It’s difficult to describe the emotional connection I have to the mountains and forests. It’s as if when I’m back in my city neighborhood the world loses so much meaning and understanding replacing it with societies smothering asphalt.
I know how to fish and where they will be and what I have to do to catch one. I know how the flames of fire spark up into kindling in a certain way so I have to construct the fire carefully. I know where each step is placed and the way animals leave their memory as prints and tracks and burrows and dens. These things I no longer think about. I no longer have to question my actions because I do and think things instinctually, immediately, and with confidence. There are no convoluted aspects to learn unless the outdoors is something you have never experienced because it is all about instinct, feeling, and emotion. A love for the wilderness is a relationship with place, with the earth, and something so fundamental to the human spirit that we cannot describe to what we are attracted to.
At first, I was taught to live with mother nature, and now the skills I have most developed have no place in this modern world.
Aldo Leopold said that, “One of the penalties of an ecological education is that one lives alone in a world of wounds. Much of the damage inflicted on land is quite invisible to laymen. An ecologist must either harden his shell and make believe that the consequences of science are none of his business, or he must be the doctor who sees the marks of death in a community that believes itself well and does not want to be told otherwise.”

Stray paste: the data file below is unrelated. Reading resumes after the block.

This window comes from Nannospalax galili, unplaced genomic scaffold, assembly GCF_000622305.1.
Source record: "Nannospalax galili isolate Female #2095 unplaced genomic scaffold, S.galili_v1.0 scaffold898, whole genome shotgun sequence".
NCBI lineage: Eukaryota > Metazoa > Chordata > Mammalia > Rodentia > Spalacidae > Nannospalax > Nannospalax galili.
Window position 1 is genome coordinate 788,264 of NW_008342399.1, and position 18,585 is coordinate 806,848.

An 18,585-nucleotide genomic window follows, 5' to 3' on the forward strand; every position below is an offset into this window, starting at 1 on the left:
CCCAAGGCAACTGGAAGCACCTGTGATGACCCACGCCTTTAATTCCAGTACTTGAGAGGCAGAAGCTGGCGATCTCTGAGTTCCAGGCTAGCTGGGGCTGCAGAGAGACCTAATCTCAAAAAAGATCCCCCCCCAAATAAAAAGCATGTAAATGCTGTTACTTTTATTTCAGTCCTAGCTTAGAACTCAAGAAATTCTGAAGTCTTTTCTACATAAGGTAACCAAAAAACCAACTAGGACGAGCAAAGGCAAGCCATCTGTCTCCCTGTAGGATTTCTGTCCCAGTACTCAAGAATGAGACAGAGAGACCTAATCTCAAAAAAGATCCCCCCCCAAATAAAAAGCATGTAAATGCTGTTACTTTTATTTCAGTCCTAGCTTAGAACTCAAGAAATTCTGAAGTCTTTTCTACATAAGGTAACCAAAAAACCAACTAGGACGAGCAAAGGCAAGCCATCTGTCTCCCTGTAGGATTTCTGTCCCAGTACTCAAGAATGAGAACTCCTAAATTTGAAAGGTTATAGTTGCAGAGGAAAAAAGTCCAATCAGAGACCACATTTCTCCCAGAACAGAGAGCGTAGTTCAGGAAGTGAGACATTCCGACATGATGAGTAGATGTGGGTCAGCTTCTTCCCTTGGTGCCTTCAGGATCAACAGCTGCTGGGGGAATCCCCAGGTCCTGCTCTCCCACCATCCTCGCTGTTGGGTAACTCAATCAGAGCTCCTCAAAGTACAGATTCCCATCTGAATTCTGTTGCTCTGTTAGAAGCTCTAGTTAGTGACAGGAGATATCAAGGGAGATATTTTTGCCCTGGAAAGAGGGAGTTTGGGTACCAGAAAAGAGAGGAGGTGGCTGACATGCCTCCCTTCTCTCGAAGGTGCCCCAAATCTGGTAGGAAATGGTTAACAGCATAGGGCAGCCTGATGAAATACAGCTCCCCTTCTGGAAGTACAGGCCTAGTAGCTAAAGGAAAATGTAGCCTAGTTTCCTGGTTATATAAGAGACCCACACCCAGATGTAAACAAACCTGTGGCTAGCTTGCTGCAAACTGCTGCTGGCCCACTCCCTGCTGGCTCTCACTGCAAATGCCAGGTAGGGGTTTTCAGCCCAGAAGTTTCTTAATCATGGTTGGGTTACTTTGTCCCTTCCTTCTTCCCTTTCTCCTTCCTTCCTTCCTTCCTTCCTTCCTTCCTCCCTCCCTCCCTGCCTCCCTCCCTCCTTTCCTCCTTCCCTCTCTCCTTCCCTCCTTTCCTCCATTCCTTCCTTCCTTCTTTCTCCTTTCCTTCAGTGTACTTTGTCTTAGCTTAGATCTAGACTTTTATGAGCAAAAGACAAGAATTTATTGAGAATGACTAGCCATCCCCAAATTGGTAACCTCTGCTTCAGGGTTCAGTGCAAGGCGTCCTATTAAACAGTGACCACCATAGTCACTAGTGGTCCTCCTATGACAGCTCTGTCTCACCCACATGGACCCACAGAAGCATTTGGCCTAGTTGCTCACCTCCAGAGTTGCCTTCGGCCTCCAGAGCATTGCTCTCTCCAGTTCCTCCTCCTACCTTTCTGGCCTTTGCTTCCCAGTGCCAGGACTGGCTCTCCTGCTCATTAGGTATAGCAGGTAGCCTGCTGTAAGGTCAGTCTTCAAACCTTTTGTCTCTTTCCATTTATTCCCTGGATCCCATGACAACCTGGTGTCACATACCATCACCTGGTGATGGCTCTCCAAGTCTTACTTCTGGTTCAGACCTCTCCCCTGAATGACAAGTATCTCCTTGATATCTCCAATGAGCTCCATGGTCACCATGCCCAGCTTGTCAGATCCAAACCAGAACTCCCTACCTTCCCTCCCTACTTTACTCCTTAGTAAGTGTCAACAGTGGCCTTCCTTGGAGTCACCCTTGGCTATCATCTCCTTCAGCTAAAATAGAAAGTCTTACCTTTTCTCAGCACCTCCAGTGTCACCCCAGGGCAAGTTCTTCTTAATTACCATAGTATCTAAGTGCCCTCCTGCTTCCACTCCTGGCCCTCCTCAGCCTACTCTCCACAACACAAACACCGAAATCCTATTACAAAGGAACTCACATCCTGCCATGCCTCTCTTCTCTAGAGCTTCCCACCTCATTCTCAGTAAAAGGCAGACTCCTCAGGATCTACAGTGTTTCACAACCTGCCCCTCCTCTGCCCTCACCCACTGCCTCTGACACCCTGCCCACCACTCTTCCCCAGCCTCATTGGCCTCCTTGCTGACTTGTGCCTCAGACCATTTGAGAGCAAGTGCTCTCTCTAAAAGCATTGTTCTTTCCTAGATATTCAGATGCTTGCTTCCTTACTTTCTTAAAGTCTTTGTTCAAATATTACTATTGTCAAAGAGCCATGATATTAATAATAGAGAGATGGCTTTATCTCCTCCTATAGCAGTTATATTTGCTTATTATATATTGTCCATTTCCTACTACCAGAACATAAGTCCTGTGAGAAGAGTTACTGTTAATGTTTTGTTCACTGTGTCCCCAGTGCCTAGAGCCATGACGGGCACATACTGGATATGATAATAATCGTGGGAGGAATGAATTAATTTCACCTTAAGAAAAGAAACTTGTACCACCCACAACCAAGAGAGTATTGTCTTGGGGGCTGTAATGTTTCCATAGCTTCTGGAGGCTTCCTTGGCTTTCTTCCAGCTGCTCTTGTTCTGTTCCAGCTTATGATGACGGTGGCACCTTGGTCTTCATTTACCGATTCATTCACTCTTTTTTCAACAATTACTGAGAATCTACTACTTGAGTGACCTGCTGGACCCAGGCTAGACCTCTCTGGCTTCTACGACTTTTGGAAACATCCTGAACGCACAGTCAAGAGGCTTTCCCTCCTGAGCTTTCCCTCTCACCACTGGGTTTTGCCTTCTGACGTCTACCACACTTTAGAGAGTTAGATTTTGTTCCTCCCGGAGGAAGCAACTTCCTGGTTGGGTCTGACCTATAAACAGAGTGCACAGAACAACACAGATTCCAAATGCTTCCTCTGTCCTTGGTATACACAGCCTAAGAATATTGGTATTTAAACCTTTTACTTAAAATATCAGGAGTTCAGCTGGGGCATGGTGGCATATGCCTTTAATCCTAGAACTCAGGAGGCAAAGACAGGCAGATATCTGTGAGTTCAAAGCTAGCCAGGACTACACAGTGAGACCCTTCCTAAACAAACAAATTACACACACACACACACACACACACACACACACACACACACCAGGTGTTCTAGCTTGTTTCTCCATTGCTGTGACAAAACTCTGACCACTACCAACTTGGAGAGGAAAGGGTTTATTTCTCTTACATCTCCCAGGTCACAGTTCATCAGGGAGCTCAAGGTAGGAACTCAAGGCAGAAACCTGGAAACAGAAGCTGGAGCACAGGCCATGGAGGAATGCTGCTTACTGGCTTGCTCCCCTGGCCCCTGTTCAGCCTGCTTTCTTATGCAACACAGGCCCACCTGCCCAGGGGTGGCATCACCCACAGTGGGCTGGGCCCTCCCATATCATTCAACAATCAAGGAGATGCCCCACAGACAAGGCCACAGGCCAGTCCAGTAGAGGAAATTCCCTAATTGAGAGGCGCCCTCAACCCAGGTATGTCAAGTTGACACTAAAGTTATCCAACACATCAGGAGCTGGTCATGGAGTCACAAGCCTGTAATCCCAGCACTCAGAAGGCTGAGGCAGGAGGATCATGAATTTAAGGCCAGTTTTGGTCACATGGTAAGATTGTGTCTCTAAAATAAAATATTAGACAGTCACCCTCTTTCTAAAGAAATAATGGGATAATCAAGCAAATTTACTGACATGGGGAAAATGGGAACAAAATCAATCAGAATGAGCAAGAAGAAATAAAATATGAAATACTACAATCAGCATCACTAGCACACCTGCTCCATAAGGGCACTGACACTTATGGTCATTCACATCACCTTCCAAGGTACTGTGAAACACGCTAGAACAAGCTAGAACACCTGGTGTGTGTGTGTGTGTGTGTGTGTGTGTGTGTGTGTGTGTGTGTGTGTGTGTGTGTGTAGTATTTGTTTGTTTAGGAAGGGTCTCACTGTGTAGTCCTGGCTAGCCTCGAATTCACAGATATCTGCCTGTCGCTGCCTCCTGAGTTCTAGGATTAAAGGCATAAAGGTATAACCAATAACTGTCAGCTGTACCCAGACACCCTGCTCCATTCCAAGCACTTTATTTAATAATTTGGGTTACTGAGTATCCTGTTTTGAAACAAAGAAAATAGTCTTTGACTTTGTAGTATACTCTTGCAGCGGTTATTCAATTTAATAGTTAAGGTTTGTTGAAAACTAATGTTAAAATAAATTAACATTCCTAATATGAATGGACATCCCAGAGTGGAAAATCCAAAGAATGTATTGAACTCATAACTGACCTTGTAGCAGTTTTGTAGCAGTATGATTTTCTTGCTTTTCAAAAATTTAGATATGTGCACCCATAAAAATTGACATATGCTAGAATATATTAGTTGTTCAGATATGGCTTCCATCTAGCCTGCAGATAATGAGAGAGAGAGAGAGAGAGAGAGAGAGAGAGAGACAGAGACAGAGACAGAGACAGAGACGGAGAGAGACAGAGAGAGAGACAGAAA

This concept readily applies itself to any mode of outdoor recreation. Many people do not understand the learning curve in a hobby like fishing where all they have to do is “cast a line and sit on the shore” when the place they sat and the way they weighted their line and where they casted all matter to their success. As an outdoorsman, like how an ecologically minded person may see a world of wounds, I see a world of ignorance “in a community that believes itself well and does not want to be told otherwise.”
Fishing is not easy. And though I am capable of doing it, that knowledge holds no place in the world. It doesn’t matter outside of the rivers and lakes of the outdoors.
Thus, in nature is where I feel most comfortable. Suddenly, the way I’ve lived my life is being used. My knowledge is not in movies or video games or electronics, but I can start a fire with flint and steel and catch a rainbow trout for dinner.
This awareness of my passion is nothing new, I have always been this way. Going through school and life knowing the outdoor love I have curated is useless in modern times.
Yet somehow, I hold onto the glimmer of hope that my connection with the natural world will become useful. Someday I’ll be able to connect a passion with a job or existence where I’m able to continue this relationship.
Until that day comes, I write. I sometimes get to see the mountains around me. And hope that maybe through my struggle, others will find the nature in their lives as well.